Question of the Day (Updated): How much have Americans increased spending on subscriptions during the Covid Pandemic?

Dec 01, 2020
Question of the Day, Behavioral Finance

Answer: Average increase of $192.30

Here is a look at which generations were more likely to sign up for a new subscription service.


  • Have you ever signed up for a monthly subscription?
    • If so, what do you subscribe to and how much do you pay?
    • If not, do you know any family members who have subscriptions (who knows, maybe you even use their Netflix account:)
  • Have you ever heard someone complain about signing up for a subscription that they didn't even know about? What happened?  
  • Why do you think consumers have increased their subscription service usage during the Covid Pandemic? 

Here's the ready-to-go slides for this Question of the Day that you can use in your classroom.

Behind the numbers (CompareCards)

"The average amount consumers reported spending on new subscriptions due to coronavirus-related circumstances was $192.30. Millennials led all age groups, spending an average of $315.90 on new subscription services. This represents a significant increase over normal spending, considering that a CompareCards survey from March 2020 found that the average American spends just over $50 per month on subscriptions."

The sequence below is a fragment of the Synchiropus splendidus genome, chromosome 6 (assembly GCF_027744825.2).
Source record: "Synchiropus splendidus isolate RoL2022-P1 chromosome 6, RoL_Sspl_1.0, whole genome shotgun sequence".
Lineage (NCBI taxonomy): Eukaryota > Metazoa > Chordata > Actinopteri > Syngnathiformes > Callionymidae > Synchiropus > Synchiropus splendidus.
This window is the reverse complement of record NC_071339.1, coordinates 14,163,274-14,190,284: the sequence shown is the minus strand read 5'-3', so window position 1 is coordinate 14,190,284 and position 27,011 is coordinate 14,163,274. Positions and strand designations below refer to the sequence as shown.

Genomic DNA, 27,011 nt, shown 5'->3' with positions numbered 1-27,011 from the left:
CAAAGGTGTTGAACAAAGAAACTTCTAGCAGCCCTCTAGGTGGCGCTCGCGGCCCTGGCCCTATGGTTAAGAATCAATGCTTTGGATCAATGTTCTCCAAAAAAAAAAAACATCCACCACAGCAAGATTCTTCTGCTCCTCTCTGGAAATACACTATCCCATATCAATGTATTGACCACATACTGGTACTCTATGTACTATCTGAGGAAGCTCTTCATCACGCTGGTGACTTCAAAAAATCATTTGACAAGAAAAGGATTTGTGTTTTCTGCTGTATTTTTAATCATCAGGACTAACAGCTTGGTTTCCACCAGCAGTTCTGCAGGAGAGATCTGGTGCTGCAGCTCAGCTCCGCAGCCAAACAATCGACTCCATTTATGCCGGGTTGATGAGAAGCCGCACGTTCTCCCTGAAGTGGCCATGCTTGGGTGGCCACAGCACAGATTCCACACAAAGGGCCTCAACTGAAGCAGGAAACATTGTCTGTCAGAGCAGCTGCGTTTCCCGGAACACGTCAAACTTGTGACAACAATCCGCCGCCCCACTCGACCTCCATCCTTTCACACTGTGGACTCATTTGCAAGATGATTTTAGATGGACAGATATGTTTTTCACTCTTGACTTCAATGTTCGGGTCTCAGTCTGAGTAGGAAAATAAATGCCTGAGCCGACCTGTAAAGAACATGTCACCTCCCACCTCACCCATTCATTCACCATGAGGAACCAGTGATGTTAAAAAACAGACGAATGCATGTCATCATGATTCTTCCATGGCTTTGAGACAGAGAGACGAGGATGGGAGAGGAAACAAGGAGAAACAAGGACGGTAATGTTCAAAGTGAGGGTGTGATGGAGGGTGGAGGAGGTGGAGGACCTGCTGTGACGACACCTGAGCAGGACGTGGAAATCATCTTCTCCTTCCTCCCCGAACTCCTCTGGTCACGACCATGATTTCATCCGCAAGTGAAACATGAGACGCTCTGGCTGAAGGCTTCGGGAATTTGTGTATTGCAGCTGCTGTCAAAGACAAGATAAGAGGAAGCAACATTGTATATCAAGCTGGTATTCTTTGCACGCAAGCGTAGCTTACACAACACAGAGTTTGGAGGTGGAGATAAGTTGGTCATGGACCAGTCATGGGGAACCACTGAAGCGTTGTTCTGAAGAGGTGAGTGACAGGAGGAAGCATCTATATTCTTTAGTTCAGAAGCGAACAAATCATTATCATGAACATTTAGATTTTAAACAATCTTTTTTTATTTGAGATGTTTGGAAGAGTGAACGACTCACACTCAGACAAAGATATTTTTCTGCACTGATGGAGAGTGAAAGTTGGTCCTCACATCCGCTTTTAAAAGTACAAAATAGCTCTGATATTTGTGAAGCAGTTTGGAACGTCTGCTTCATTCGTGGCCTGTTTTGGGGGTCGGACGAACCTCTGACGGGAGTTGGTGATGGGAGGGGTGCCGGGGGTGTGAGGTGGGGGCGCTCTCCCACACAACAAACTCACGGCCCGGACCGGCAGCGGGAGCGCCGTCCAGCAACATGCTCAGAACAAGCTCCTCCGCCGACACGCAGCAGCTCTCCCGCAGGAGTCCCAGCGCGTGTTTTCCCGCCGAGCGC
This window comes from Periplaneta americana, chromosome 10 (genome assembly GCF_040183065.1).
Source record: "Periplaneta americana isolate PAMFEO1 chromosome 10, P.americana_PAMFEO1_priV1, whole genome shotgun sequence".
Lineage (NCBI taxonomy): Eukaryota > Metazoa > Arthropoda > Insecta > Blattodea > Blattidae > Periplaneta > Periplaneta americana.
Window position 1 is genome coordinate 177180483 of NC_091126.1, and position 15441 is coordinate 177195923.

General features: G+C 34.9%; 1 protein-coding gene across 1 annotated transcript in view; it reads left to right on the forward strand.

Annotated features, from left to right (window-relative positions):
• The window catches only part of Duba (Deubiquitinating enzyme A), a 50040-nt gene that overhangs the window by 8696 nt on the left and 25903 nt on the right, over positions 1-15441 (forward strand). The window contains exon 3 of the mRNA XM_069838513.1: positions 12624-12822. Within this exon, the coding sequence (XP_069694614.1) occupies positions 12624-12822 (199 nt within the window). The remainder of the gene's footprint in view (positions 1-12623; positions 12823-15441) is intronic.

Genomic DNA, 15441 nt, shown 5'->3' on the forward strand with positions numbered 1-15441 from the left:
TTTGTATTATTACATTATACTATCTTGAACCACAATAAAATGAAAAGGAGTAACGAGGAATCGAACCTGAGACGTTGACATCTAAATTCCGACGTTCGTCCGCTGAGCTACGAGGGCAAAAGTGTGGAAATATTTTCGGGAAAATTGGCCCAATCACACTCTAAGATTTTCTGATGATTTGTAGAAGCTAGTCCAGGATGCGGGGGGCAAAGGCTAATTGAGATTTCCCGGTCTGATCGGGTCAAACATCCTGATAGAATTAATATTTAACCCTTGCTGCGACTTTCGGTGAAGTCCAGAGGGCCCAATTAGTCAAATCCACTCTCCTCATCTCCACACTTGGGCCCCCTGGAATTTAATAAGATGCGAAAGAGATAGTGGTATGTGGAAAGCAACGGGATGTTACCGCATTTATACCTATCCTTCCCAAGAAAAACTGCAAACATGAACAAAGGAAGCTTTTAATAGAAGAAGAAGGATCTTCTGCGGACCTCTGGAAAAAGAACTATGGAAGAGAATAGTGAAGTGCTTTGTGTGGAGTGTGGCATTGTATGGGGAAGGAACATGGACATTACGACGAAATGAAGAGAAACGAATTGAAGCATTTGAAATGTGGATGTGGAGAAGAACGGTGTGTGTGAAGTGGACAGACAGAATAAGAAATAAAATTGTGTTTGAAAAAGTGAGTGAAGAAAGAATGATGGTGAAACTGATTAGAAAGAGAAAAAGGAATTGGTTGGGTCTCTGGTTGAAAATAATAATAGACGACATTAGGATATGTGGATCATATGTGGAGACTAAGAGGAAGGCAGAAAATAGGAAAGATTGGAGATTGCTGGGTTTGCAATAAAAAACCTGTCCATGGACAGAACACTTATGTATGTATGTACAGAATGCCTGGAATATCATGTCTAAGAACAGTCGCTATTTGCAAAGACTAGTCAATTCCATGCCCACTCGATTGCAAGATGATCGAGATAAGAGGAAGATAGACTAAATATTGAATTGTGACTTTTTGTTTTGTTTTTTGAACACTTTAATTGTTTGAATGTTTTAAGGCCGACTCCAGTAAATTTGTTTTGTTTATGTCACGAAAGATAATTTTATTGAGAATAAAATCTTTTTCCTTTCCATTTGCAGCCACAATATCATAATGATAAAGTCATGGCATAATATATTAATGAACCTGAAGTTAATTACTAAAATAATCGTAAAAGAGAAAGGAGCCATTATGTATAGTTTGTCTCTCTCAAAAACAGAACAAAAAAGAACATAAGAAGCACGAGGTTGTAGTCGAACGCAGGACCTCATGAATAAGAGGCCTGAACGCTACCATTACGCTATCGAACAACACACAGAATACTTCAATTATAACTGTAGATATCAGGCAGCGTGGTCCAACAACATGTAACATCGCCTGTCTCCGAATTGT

One way to avoid losing track of your subscriptions is to review your credit card statement. Here's an NGPF Fine Print to teach your students how to interpret this statement.


Want to deepen your content knowledge, earn 10 Academy credits, and a certification badge? Register for an NGPF Certification Course today! 



About the Author

Mason Butts

After graduating from UCLA with a Master's in Education, Mason spent 5 years as a science educator in a South Los Angeles public high school. He is committed to supporting the holistic growth of all students and empowering them to live a life of relational, academic, and financial success. Now settled in the Bay Area, Mason enjoys facilitating professional developments and partnering with educators as they prepare students for a bright financial future. When Mason is not building curriculum or planning a training, he can be found cycling, trying new foods, and exploring the outdoors.